In the community league programs, the players should arrive at the field in uniform 30 or 45 minutes before kickoff, which allows for a reasonable amount of time to prepare. The players should be well-rested and should have eaten a light but sustaining meal three hours prior to the game.


The coach should have a first aid kit and water or other liq£ids for the players to drink. Water and a wet sponge or towel does wonders to revitalize a player who has taken a knock and needs attention. The players should bring with them spare shoes or studs and know which type to wear for the surface they are playing on. The coach's pregame talk should be brief and straightforward. Excessive instruction at this point may confuse the players. A discussion should be held with the captain on which way to kick should he get the choice. Consider the surface, sun and wind. Take the wind if you can.

About 15 minutes before the start, the players should be told to do some stretching and then to warm up with some running and ball work. When the whistle blows to start the game, they should be 100 percent ready. A last-minute word of encouragement and a mention about sportsmanship is in order.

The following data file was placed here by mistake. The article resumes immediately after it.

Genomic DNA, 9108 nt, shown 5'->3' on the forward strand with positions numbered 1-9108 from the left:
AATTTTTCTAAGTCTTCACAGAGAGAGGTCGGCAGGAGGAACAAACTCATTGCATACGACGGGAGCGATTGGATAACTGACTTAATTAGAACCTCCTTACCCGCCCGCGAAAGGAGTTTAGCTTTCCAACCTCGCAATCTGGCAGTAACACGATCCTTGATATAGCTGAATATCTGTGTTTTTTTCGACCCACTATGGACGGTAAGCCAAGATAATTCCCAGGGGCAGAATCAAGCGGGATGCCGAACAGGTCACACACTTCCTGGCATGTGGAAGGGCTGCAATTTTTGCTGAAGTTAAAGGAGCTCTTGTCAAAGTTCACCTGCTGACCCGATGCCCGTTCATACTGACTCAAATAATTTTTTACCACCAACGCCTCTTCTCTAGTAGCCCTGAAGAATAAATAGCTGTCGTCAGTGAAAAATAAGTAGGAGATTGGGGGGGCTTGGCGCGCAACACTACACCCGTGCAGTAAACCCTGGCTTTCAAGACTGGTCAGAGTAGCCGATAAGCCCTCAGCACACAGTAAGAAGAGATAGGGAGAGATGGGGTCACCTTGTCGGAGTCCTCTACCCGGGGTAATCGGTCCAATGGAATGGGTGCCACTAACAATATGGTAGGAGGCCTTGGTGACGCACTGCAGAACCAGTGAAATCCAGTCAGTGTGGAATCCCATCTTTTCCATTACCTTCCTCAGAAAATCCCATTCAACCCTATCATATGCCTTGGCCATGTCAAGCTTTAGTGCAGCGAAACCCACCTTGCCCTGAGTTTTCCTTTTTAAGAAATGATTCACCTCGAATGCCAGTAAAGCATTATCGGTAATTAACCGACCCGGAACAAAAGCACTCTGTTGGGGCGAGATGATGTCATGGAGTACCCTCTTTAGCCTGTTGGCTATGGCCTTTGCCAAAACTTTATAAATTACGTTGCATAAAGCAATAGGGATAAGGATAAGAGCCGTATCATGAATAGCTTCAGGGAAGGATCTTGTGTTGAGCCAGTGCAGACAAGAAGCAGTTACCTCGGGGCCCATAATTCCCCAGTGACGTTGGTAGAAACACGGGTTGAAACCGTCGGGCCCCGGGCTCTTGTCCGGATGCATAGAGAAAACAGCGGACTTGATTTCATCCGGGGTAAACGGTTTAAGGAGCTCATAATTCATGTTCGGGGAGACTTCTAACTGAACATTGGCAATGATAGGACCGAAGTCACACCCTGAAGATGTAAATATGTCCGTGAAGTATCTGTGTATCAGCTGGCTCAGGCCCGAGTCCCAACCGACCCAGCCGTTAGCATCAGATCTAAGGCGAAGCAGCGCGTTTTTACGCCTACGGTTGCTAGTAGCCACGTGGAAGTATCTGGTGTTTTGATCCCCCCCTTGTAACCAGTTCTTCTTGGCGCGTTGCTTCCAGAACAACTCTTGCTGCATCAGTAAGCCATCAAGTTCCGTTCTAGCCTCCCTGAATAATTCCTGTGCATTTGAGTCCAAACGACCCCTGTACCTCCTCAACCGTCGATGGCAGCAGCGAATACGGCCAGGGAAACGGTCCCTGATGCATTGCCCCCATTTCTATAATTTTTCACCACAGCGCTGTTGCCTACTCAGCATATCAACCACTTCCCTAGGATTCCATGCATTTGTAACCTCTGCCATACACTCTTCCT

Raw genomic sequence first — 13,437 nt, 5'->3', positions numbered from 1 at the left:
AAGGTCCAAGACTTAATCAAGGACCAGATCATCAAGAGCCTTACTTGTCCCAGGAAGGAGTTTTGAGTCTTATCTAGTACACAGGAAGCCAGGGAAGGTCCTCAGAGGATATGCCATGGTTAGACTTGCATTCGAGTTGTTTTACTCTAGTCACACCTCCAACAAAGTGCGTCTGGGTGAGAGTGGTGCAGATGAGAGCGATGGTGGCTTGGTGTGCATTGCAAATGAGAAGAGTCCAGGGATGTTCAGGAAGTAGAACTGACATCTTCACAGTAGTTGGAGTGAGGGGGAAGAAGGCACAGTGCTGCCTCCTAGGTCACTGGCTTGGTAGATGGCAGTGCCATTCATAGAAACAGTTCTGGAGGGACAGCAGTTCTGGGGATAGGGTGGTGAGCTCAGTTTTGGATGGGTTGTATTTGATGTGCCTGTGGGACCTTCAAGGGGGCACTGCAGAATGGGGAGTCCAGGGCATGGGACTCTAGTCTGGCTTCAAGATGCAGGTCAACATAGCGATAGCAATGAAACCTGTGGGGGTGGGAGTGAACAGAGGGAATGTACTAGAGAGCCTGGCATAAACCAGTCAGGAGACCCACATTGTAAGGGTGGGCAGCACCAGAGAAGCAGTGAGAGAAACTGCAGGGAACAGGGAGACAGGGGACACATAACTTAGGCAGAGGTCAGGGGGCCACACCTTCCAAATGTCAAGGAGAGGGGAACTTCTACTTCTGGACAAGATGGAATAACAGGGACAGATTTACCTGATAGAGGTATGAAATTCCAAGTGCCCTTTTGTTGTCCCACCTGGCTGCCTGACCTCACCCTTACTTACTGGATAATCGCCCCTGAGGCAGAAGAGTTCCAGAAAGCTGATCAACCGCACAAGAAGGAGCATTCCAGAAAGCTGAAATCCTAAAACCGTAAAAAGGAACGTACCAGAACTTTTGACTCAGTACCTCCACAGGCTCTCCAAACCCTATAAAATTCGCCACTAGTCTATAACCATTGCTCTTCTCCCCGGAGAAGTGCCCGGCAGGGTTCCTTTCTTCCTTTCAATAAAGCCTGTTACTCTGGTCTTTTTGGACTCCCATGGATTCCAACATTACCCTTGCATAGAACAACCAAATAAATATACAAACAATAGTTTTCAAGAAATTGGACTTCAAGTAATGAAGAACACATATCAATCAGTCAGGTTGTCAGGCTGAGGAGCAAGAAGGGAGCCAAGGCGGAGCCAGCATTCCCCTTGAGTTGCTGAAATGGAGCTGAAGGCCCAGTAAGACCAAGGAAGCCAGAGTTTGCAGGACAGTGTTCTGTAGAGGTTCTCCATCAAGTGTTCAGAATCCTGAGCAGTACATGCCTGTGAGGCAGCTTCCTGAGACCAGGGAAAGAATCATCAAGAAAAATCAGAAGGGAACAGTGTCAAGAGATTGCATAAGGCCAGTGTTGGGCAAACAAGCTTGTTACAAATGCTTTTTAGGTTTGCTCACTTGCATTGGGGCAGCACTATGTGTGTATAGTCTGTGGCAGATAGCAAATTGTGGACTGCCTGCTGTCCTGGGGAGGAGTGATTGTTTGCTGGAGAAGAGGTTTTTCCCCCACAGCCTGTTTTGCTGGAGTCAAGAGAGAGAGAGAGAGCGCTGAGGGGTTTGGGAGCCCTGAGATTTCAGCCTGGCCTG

It is important for substitutes to know their exact roles. The coach must know each player's abilities, which enables him to position him or her and to get the best out of the talent available. The players must be given ample time to settle into the game. Five minutes in and out is no good. Players should not accustomed to. An enthusiastic, positive attitude is important but a coach must be composed and in control.

After the game, win or lose, players should acknowledge opponents and officials.

A coach should not get into a deep discussion with his team immediately after the game. That can be saved for the next practice, when he has had time to analyze performances and make notes. Again, the coach should be brief. Each player should be checked for injury and treatment arranged, if needed.

That evening, the coach should prepare for the next practice, including the correcting of individual and team errors.

Practice makes perfect.